independence from their parents. This usually leaves a hole for those adolescents with reduced
social support, whereas they have to rely on some people from the residential school (Dunn,
Putallaz, Sheppard, & Lindstrom, 1987).

Gifted adolescents usually have to rely on counselors and peers at the school. The counselors
usually help those students to ease the transition from home to a residential living situation. In
contrast to students who attend regular school, there is a better chance for those gifted students to
experience emotional well-being, be in a good physical health, and have a good immune system
as long as adequate social support can be provided at the school to prevent or lessen the chance
for those people from getting depressed (Dunn et al., 1987).

Middle-Aged Adults
The importance of social support continues well into adulthood for everyone. It would benefit a
person's general health and immune systems, regardless of whether or not they have a lot of
stress. For example, the cardiovascular system would function much better in those adults who
have better social support (Uchino, Cacioppo, & Kiecolt-Glaser, 1996). The social contact,
familial support, and involvement with leisure activities have significantly demonstrated a
relationship with lowering of blood pressure. Contact among family members is the best method
of reliving stress. The fellowship among friends is adequate, but not as powerful as family.
Strangers have a negative effect on reducing blood pressure. In one study cited in Uchino's
article, the individual with many siblings and experiencing low stress was found to be the best
possible combination for lowering the blood pressure.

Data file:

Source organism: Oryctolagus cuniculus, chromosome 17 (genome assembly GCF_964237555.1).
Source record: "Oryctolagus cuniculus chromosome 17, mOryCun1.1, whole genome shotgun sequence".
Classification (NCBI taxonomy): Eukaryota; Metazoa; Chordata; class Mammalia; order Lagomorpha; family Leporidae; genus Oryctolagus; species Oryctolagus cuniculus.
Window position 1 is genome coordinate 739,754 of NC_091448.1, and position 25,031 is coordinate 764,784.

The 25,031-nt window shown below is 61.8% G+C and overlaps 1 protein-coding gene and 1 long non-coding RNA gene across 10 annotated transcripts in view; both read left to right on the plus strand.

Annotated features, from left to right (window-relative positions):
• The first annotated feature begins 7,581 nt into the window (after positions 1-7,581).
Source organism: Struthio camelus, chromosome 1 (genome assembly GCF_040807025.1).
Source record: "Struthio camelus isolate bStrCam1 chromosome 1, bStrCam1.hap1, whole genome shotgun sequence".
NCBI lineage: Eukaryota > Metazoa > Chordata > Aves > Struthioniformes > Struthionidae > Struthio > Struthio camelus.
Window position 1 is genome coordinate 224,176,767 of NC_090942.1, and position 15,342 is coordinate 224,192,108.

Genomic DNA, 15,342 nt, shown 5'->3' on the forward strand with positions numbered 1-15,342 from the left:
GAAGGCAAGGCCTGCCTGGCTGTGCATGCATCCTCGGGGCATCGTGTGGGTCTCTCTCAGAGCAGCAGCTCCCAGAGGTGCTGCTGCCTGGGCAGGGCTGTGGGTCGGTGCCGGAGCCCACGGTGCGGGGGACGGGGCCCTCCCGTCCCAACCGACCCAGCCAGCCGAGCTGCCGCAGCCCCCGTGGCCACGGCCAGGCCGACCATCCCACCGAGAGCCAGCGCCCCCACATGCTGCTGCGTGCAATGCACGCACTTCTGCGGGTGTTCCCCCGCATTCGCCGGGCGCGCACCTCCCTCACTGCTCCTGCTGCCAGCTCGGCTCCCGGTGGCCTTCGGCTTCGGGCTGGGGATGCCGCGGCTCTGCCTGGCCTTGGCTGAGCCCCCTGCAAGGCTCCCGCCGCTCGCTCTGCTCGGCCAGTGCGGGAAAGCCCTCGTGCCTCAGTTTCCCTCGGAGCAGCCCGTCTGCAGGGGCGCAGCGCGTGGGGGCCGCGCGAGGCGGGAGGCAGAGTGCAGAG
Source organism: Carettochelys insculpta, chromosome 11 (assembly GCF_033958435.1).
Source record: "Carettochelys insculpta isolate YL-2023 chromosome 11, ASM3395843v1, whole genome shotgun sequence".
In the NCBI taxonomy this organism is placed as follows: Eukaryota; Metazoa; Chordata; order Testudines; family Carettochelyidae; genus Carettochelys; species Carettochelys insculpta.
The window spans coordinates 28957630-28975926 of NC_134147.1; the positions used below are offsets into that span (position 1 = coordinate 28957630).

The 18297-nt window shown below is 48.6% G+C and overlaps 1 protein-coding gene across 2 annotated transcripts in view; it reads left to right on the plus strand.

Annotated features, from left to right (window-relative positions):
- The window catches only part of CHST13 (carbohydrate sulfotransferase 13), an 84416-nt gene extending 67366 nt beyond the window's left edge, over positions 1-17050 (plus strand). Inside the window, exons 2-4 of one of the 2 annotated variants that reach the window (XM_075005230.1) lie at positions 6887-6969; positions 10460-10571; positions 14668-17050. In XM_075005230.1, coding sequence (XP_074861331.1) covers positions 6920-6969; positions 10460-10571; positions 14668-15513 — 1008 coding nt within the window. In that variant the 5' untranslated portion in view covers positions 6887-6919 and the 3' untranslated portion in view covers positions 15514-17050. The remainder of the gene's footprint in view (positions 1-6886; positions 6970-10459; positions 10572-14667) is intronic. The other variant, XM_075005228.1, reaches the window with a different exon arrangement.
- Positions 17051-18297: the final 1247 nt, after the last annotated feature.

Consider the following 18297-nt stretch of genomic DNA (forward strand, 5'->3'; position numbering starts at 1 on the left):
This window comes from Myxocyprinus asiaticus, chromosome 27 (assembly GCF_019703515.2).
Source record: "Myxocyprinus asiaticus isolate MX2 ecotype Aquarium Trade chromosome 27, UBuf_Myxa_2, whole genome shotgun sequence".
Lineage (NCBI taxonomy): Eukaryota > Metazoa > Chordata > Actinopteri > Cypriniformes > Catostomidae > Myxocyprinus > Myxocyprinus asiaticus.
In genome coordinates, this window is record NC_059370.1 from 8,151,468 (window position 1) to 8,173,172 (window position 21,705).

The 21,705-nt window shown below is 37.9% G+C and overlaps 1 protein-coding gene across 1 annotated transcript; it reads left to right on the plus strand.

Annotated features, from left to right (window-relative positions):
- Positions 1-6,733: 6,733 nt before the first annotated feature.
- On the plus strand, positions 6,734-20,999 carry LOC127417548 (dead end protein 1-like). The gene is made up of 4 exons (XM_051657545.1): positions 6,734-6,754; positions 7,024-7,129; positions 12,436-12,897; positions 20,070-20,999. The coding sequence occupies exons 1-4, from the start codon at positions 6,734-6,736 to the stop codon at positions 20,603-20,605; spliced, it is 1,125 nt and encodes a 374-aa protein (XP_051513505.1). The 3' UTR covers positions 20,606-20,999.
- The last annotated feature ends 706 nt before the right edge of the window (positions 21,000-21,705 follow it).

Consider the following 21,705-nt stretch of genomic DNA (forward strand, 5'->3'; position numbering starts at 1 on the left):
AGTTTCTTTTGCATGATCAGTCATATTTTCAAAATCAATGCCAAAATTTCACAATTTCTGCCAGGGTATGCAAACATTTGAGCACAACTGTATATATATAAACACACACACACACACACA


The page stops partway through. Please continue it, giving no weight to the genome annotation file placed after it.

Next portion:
Many studies indicate that anyone who has high social support tends to have less chance of
getting depression and anxiety disorders. In contrast, only a handful of studies show that there is
no relationship between social support and lowering the blood pressure. The level of social
support also has been found to be related to a lower rate of disease and early death. The familial
support is a psychological enhancement to help the individual reduce their stress. These findings
are somewhat weak and further studies need to be done to gather more specific information
about the influence of social support on physical health (Uchino et al., 1996).

There is a significant relation between emotions and health. Anyone who has positive emotion
and beliefs is likely to enhance their physical health. As expected, being in a good mood will
cause refreshed mind to relieve some of the stresses. Laughing is said to have a good deal of
influence on reducing or forgetting about the hassles of daily life. Strong social support is
necessary to help succeed in achieving these traits of overall physical well-being (Salovey,